Lucille Ball Demos a Precursor to Peter Frampton’s “Talk Box” (1939)

Decades before Peter Framp­ton made the Talk Box come alive on songs like “Do You Feel Like We Do” and “Show Me the Way,” anoth­er leg­end, Lucille Ball, exper­i­ment­ed with its fore­run­ner, the Sonovox. Invent­ed by Gilbert Wright in 1939, the Sonovox “used speak­ers pressed into [a per­former’s] throat to pro­duce mechan­i­cal talk­ing sounds.” And the sounds could then be mod­u­lat­ed by the tongue and lips.  Above, in a 1939 news­reel clip called “Machine Made Voic­es!,” Ball puts the Sonovox on dis­play. This marked one of her ear­li­est appear­ances on film.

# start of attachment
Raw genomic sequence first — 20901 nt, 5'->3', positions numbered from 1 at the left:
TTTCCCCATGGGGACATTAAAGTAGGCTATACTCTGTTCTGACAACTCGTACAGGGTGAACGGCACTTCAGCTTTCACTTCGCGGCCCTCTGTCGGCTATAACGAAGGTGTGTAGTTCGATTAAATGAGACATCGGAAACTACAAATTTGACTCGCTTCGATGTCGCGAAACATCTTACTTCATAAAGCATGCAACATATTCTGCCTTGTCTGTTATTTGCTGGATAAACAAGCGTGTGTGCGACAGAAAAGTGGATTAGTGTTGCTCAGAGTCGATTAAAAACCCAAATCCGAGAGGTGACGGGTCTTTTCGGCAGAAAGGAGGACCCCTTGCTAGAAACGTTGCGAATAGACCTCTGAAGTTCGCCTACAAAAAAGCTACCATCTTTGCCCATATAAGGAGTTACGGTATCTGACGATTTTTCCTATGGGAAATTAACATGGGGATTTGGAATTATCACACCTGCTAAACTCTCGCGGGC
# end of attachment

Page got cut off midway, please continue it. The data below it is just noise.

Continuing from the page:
The Sonovox would lat­er fea­ture promi­nent­ly in radio sta­tion IDs and jin­gles. Bela Lugosi would use it to “por­tray the voice of a dead per­son dur­ing a seance.” And it would even make an appear­ance on The Who’s 1967 album, The Who Sell Out–all before the mod­ern Talk Box arrived on the scene.

via Boing­Bo­ing

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Relat­ed Con­tent:

The Only Sur­viv­ing Behind-the-Scenes Footage of I Love Lucy, and It’s in Col­or! (1951)

How to Use the Rotary Dial Phone: A Primer from 1927

How Vinyl Records Are Made: A Primer from 1956

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